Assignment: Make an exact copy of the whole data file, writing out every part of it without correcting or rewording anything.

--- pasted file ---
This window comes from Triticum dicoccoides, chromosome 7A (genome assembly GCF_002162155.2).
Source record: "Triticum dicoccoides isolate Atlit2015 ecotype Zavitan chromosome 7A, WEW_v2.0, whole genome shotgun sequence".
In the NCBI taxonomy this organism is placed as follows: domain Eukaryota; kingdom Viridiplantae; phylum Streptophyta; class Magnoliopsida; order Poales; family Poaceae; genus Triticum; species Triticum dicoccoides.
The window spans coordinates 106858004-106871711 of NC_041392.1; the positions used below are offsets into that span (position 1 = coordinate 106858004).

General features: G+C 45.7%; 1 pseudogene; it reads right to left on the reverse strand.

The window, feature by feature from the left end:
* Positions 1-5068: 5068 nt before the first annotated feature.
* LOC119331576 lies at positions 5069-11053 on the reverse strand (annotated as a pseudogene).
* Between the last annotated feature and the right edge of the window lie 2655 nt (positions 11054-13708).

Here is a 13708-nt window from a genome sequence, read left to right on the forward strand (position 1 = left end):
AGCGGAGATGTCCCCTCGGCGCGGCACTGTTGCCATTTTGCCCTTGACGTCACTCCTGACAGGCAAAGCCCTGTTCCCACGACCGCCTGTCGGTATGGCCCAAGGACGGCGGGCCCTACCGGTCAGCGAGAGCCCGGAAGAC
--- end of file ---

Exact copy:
This window comes from Triticum dicoccoides, chromosome 7A (genome assembly GCF_002162155.2).
Source record: "Triticum dicoccoides isolate Atlit2015 ecotype Zavitan chromosome 7A, WEW_v2.0, whole genome shotgun sequence".
In the NCBI taxonomy this organism is placed as follows: domain Eukaryota; kingdom Viridiplantae; phylum Streptophyta; class Magnoliopsida; order Poales; family Poaceae; genus Triticum; species Triticum dicoccoides.
The window spans coordinates 106858004-106871711 of NC_041392.1; the positions used below are offsets into that span (position 1 = coordinate 106858004).

General features: G+C 45.7%; 1 pseudogene; it reads right to left on the reverse strand.

The window, feature by feature from the left end:
* Positions 1-5068: 5068 nt before the first annotated feature.
* LOC119331576 lies at positions 5069-11053 on the reverse strand (annotated as a pseudogene).
* Between the last annotated feature and the right edge of the window lie 2655 nt (positions 11054-13708).

Here is a 13708-nt window from a genome sequence, read left to right on the forward strand (position 1 = left end):
AGCGGAGATGTCCCCTCGGCGCGGCACTGTTGCCATTTTGCCCTTGACGTCACTCCTGACAGGCAAAGCCCTGTTCCCACGACCGCCTGTCGGTATGGCCCAAGGACGGCGGGCCCTACCGGTCAGCGAGAGCCCGGAAGAC